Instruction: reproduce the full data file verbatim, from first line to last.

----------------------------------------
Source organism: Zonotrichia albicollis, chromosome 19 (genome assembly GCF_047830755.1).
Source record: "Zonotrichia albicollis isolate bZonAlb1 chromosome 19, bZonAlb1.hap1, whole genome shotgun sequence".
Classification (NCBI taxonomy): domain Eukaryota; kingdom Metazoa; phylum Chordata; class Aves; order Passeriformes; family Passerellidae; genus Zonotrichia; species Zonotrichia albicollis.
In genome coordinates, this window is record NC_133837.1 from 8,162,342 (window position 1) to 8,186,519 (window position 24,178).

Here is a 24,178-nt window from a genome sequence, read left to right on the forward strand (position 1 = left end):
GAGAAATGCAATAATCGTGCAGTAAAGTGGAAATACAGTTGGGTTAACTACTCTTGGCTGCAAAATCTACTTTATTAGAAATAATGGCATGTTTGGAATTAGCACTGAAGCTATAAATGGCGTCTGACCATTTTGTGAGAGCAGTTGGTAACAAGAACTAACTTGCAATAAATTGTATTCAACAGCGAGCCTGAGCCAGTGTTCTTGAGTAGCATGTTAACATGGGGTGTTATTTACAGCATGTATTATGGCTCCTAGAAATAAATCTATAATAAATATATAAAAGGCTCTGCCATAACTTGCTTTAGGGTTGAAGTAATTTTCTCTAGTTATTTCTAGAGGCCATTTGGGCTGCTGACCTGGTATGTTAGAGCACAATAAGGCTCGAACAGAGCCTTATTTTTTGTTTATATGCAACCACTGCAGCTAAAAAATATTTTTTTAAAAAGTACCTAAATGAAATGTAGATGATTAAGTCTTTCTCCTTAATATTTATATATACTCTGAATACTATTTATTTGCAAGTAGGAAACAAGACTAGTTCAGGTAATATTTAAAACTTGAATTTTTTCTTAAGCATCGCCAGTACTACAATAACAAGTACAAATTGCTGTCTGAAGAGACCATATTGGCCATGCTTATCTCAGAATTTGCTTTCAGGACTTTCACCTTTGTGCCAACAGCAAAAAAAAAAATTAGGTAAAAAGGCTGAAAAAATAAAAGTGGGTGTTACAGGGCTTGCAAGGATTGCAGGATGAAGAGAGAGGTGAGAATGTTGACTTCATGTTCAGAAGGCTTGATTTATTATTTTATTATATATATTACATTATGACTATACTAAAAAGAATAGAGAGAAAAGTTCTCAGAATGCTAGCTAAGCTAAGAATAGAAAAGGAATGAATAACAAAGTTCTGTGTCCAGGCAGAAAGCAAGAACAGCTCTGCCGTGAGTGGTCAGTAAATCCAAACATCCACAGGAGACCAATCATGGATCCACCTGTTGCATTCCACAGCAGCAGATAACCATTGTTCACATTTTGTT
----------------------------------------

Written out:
Source organism: Zonotrichia albicollis, chromosome 19 (genome assembly GCF_047830755.1).
Source record: "Zonotrichia albicollis isolate bZonAlb1 chromosome 19, bZonAlb1.hap1, whole genome shotgun sequence".
Classification (NCBI taxonomy): domain Eukaryota; kingdom Metazoa; phylum Chordata; class Aves; order Passeriformes; family Passerellidae; genus Zonotrichia; species Zonotrichia albicollis.
In genome coordinates, this window is record NC_133837.1 from 8,162,342 (window position 1) to 8,186,519 (window position 24,178).

Here is a 24,178-nt window from a genome sequence, read left to right on the forward strand (position 1 = left end):
GAGAAATGCAATAATCGTGCAGTAAAGTGGAAATACAGTTGGGTTAACTACTCTTGGCTGCAAAATCTACTTTATTAGAAATAATGGCATGTTTGGAATTAGCACTGAAGCTATAAATGGCGTCTGACCATTTTGTGAGAGCAGTTGGTAACAAGAACTAACTTGCAATAAATTGTATTCAACAGCGAGCCTGAGCCAGTGTTCTTGAGTAGCATGTTAACATGGGGTGTTATTTACAGCATGTATTATGGCTCCTAGAAATAAATCTATAATAAATATATAAAAGGCTCTGCCATAACTTGCTTTAGGGTTGAAGTAATTTTCTCTAGTTATTTCTAGAGGCCATTTGGGCTGCTGACCTGGTATGTTAGAGCACAATAAGGCTCGAACAGAGCCTTATTTTTTGTTTATATGCAACCACTGCAGCTAAAAAATATTTTTTTAAAAAGTACCTAAATGAAATGTAGATGATTAAGTCTTTCTCCTTAATATTTATATATACTCTGAATACTATTTATTTGCAAGTAGGAAACAAGACTAGTTCAGGTAATATTTAAAACTTGAATTTTTTCTTAAGCATCGCCAGTACTACAATAACAAGTACAAATTGCTGTCTGAAGAGACCATATTGGCCATGCTTATCTCAGAATTTGCTTTCAGGACTTTCACCTTTGTGCCAACAGCAAAAAAAAAAATTAGGTAAAAAGGCTGAAAAAATAAAAGTGGGTGTTACAGGGCTTGCAAGGATTGCAGGATGAAGAGAGAGGTGAGAATGTTGACTTCATGTTCAGAAGGCTTGATTTATTATTTTATTATATATATTACATTATGACTATACTAAAAAGAATAGAGAGAAAAGTTCTCAGAATGCTAGCTAAGCTAAGAATAGAAAAGGAATGAATAACAAAGTTCTGTGTCCAGGCAGAAAGCAAGAACAGCTCTGCCGTGAGTGGTCAGTAAATCCAAACATCCACAGGAGACCAATCATGGATCCACCTGTTGCATTCCACAGCAGCAGATAACCATTGTTCACATTTTGTT